That is not to say this hasn’t happened before, there have been other authors who have spoken about this issue, authors like Orson Scott Card who actively campaigns against gay rights and is apologetically opposed against homosexuality and due to this has upset and disappointed a lot of people who regarded him as an integral and important author in the field of scif/fantasy genre. While a few years ago I came across a romance author, Autumn Dawn who wrote a similar statement on her site explaining she couldn’t accept homosexuality and was against it due to religious reasons. I can understand why some people have believe this due to religious reasons but I can not help see that it is used as a smokescreen or that they use religion as a moral argument to full into a discriminatory viewpoint. But there is also a lot of authors who are religious and have written strong gay characters who have healthy love lives/romances and don’t hide behind the shield of religious dogma, I just find this issue really really sad.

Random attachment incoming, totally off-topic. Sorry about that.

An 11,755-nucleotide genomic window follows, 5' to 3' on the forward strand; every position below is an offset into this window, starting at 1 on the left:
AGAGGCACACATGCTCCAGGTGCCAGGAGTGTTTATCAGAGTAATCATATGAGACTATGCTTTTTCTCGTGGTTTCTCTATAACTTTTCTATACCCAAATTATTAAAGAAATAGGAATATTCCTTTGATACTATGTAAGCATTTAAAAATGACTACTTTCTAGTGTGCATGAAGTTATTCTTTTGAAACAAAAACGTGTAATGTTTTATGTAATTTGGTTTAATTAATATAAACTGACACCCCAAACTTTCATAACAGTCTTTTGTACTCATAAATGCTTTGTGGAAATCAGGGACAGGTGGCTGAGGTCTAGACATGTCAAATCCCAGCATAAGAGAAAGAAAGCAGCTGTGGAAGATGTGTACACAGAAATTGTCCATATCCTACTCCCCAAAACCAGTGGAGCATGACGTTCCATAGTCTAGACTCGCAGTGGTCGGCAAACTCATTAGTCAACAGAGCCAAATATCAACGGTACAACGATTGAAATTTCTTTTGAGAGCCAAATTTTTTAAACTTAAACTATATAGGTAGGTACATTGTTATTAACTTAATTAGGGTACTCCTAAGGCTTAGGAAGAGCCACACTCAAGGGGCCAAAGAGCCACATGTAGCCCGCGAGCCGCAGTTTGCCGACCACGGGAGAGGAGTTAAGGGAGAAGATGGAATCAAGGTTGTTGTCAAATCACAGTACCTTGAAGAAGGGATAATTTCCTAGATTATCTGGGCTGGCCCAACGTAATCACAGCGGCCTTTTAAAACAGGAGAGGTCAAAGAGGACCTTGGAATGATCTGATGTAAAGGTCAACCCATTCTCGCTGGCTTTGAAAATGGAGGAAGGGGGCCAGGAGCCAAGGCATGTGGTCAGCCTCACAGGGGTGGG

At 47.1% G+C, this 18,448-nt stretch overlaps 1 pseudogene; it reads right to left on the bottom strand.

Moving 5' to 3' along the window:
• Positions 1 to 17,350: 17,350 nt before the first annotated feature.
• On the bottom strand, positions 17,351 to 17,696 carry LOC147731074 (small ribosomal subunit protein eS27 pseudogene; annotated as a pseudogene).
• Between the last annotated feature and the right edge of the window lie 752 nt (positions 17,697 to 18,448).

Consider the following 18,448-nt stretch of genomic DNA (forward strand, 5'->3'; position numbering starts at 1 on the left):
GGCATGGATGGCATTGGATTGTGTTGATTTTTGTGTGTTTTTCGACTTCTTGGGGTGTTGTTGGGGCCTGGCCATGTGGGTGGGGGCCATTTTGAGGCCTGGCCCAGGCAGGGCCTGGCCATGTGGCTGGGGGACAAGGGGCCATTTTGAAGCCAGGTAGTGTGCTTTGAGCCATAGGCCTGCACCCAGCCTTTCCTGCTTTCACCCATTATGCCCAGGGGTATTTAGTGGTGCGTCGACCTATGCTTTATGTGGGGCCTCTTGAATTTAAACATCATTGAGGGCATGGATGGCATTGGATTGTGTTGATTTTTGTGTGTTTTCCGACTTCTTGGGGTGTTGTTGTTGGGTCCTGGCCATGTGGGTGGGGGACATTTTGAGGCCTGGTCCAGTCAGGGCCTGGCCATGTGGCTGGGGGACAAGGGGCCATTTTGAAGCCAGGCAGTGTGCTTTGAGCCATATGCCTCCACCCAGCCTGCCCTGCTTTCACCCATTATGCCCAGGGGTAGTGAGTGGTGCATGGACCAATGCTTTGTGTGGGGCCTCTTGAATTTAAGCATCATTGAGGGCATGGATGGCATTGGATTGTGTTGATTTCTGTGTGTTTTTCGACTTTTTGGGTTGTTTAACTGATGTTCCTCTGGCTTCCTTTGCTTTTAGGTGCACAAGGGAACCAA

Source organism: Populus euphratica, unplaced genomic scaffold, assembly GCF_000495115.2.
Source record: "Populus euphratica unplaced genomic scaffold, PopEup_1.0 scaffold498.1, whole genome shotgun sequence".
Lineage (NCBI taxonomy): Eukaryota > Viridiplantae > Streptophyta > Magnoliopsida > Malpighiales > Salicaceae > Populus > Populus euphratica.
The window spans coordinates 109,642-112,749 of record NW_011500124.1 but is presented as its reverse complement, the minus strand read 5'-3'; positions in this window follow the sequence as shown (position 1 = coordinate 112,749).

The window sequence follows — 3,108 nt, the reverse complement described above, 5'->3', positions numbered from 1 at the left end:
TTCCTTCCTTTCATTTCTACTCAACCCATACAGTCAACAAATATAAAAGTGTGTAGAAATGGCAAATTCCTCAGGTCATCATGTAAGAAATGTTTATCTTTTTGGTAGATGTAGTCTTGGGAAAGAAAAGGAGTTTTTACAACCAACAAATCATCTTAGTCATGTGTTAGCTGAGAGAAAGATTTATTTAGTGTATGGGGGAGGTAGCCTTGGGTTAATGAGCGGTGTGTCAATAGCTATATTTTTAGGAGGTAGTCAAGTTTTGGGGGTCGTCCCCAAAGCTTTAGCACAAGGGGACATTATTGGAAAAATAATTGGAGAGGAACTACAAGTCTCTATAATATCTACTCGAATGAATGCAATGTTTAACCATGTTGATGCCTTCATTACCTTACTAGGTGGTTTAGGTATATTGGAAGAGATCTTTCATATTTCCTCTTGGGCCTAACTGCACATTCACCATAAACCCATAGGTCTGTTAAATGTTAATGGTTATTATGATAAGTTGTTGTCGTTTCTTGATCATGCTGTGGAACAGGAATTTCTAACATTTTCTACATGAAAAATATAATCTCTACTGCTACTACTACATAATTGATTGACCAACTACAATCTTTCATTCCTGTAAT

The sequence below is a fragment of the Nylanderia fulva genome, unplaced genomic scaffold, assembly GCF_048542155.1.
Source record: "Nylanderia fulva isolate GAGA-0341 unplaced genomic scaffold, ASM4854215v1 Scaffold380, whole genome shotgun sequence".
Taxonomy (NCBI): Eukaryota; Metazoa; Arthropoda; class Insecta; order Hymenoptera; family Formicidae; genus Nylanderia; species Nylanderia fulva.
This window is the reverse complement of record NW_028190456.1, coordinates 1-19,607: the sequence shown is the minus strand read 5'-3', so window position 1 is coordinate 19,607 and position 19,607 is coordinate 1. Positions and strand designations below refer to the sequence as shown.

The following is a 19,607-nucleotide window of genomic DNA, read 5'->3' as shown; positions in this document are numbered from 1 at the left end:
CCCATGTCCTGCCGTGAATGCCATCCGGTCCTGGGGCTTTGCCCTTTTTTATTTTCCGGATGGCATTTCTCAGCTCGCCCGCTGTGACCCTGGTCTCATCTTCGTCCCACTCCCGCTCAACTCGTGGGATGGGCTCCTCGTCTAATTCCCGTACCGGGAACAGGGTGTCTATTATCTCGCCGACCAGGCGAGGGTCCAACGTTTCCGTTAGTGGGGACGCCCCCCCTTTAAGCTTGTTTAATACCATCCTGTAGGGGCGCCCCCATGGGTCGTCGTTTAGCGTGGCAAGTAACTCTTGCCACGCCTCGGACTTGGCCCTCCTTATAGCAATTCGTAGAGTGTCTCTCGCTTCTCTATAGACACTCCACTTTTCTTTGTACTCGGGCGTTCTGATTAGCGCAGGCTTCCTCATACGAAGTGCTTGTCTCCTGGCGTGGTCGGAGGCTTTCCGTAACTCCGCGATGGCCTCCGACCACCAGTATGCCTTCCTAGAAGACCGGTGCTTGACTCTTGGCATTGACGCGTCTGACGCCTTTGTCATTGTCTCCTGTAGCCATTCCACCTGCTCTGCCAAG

For more info on the discussion about Sanderson’s blog post click here for the Reddit discussion, which has some thought provoking and interesting points about this issue that expands on his views.

The Ritas was announced last weekend – for the full nominees, Dear Author has the titles and the authors posted here

More award nominations have been announced in this case its the prestigious Man Booker International Awards. American authors Marilynne Robinson and Philip Roth, Anne Tyler. Juan Goytisolo from Spain. David Malouf from Australia and Dacia Maraini from Italy and Rohinton Mistry from India and Canada and Amin Maalouf from Lebanon. As well as Chinese authors Wang Anyi and Su Tong. The British contingent Phillip Pullman, James Kellman and John Le Carre (although Le Carre asked to be removed from the awards as he wanted to give lesser known authors a chance to win the prestigious prize.)
The winner will be chosen at June 28th and will win a prize of £15000.
Melissa Rosenburg the screenwriter of Twilight has announced that she will adapt the classic Sci FI YA book Earthseed by Pamela Sargent for the big screen. Earthseed is described as Lord of the Flies set in space and is about a ship full of teens who have been created in a lab to colonise a planet with lots of inner conflict and survival. It is hoped that this will be turned into a franchise.